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When planning your garden, consider plants that are attractive and also attract wildlife.

Attract wildlife with garden choices

It’s time to start putting together this year’s “perfect” garden.

While drawing up plans, consider making your garden more wildlife-friendly. There are all kinds of shrubs, flowers and trees that add interesting textures, bright colors and intoxicating fragrances and also entice birds, butterflies and beneficial insects to call your garden home. Here are several plants that can provide for a multitude of creatures across all the seasons.


Butterfly weed (Asclepias tuberosa. Goldfinches and orioles use its down for nests; hummingbirds and butterflies feed on the nectar.

Foxglove (Digitalis). Short-lived perennial or biennial with tubular blooms in apricot, pink, copper, rose and more; hummingbird magnet.

Phlox (Phlox). Among the first blooms for early spring; hummingbirds and butterflies; wonderful aroma; most prefer full sun.

Red-hot poker (Kniphofia). Changes color from yellow base to red at the tip of flower clusters; also called torch lily; blooms late spring through fall; attracts hummingbirds.


Bee balm (Monarda). Attracts hummingbirds and butterflies in midsummer; lots of color varieties.

Black-eyed Susan (Rudbeckia spp.). Full sun to part shade; blooms summer through fall; seed heads attract chickadees, goldfinches, house finches.

Blanket flower (Gaillardia x grandiflora). Red and yellow blooms with purple centers; blooms all summer; needs full sun.

Purple coneflower (Echinacea spp.). Bees, birds and butterflies love it; cut back in early summer to prolong bloom time.

Sage (Salvia spp.). Red, maroon, and purple flower spikes are a hummingbird magnet.

Yarrow (Achillea spp.). The flattened flowers attract hummingbirds and butterflies; songbirds love the seeds.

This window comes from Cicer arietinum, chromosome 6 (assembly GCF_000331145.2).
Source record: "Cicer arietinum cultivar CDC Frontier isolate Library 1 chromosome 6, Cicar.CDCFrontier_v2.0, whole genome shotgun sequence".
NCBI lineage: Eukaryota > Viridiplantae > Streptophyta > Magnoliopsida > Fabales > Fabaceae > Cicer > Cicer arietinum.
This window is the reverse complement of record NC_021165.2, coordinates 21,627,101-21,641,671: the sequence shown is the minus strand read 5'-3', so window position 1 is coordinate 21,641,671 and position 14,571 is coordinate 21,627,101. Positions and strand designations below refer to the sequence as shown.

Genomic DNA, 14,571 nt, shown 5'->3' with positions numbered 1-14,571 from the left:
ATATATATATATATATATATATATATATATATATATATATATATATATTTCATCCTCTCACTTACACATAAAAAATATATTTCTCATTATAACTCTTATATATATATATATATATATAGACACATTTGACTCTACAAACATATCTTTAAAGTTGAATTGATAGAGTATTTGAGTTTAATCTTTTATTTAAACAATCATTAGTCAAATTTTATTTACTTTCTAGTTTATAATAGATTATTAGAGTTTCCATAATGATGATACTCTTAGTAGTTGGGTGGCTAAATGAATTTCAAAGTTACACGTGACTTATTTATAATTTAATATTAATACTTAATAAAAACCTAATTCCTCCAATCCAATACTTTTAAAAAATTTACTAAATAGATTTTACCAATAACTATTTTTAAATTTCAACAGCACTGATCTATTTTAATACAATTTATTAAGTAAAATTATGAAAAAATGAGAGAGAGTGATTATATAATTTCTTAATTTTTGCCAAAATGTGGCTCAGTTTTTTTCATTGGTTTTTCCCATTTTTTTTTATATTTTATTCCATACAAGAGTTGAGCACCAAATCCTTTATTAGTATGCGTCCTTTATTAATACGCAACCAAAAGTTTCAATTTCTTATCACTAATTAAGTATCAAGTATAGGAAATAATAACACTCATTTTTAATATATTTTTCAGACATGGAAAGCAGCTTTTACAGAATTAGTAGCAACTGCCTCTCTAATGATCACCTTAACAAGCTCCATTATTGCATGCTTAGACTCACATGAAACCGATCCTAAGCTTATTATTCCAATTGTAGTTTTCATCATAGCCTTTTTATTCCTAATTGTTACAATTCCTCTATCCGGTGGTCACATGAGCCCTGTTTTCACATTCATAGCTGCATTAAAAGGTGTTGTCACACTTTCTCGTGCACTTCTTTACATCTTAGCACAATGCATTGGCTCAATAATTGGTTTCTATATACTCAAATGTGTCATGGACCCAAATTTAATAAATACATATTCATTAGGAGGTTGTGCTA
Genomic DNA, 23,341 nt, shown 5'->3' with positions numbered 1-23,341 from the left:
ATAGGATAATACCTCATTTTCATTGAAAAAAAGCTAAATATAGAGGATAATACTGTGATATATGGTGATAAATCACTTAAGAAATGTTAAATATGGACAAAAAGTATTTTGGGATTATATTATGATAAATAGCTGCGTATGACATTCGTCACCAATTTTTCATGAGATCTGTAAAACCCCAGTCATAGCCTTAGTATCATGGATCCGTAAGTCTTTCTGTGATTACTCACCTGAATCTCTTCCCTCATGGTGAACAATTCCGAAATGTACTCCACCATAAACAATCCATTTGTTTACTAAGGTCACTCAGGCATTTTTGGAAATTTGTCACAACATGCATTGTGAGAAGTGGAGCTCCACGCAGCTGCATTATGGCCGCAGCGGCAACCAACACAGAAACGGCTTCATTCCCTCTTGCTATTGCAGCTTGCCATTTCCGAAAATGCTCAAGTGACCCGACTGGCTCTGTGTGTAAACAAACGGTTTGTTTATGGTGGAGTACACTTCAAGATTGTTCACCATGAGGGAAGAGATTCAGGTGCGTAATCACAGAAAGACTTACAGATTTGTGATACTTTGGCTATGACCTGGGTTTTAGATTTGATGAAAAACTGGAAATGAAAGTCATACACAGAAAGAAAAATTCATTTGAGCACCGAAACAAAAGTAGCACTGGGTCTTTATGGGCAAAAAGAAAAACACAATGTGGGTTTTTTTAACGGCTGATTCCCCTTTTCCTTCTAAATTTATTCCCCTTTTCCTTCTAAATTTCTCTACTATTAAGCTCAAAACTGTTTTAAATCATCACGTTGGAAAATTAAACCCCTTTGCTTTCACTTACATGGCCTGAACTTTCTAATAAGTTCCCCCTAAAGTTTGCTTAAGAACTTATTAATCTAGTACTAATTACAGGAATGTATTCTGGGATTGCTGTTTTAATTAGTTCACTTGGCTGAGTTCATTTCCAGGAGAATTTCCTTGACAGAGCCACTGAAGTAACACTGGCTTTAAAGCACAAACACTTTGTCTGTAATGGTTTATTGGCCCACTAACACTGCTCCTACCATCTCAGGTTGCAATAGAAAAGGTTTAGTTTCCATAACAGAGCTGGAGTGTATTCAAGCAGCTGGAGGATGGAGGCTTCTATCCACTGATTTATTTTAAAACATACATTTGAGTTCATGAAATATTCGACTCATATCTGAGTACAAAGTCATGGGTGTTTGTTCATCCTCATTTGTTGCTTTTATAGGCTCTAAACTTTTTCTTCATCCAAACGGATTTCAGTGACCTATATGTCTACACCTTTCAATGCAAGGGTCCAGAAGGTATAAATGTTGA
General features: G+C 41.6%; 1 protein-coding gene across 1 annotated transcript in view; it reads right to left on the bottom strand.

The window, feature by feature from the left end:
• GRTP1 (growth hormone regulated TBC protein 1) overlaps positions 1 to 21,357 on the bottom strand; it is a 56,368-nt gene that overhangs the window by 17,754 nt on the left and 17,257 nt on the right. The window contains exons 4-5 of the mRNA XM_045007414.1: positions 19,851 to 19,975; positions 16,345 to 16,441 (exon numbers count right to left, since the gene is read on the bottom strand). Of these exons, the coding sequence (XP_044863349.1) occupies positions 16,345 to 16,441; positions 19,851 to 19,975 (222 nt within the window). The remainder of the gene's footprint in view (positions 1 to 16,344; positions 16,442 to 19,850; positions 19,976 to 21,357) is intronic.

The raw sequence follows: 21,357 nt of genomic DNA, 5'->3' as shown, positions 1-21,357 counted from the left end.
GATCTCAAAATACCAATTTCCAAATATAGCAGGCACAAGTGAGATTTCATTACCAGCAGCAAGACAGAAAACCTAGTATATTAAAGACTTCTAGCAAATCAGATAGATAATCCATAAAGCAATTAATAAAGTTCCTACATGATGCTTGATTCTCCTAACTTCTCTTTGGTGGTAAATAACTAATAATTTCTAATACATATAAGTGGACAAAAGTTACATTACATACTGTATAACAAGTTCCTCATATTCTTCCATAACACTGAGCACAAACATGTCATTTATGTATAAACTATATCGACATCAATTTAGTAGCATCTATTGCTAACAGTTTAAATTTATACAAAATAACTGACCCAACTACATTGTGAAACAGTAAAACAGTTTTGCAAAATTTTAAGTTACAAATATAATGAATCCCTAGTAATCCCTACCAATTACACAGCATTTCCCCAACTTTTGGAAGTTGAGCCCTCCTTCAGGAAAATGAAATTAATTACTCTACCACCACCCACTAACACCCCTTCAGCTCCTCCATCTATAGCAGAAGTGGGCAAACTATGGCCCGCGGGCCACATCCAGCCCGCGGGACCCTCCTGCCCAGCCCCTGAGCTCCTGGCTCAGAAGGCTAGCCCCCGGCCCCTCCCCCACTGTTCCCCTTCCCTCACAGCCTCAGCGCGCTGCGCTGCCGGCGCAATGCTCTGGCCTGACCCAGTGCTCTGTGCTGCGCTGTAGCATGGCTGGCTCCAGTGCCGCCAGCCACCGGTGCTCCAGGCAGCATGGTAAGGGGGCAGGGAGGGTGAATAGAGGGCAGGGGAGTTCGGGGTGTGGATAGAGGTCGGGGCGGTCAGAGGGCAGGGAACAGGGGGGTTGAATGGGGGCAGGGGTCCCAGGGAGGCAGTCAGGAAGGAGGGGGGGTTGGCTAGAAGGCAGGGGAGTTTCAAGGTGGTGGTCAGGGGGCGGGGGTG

Asters (Aster spp.). Explosions of color at the end of the season; fall foraging butterflies can’t resist it.

Mahonia (Mahonia repens). Full sun to part shade; evergreen shrub with toothed leaf edges and blue berries in late summer and fall.

Elderberry (Sambucus spp.). Robins, catbirds and bluebirds love the purple berries that form on long, drooping branches.

Joe Pye weed (Eupatorium purpureum), Zones 4-9. A classic seed provider; pinch back early in season to make shorter plants and boost flowering and seed production.

Sedum (Sedum spp.). Takes the starring role when other plants are fading; very cold-hardy; finches, chickadees like the seeds, so don’t cut off seed heads until spring.

Rugosa rose (Rosa rugosa). The shrub for rose lovers who hate the hassles; fast-growing, flourishes most anywhere; bright rose hips attract most every kind of bird.


American cranberry bush (Viburnum trilobum). Full sun to part shade; moist, well-drained soil. This favorite grows 8-10 feet tall and wide. Its tart red fruit forms in summer and stays all through winter.

Arborvitae (Thuja occidentalis). Dense, pyramid shape with clusters of seed-bearing cones; provides great cover; lots of cultivars of different colors and sizes.

Holly (Ilex spp.). A must-have winter classic with nourishing red berries; species’ characteristics range from small bushes to 60-foot-tall trees.

Barberry (Berberis spp.). Tough foliage with dry, brittle thorns makes excellent cover. Considered invasive in some states; check local regulations.

Boxwood (Buxus spp.). Dense evergreen cover; thrives in part shade; great for slow-growing hedges to about 5 feet.

Firethorn (Pyracantha coccinea). Glossy green most of the year; pea-sized red berries.

Winterberry (Ilex verticillata). Drops leaves in the fall to show off its brilliant berries; a favorite of blue jays.

Joe Lamp’l, host of “Growing a Greener World” on PBS, is a master gardener and author.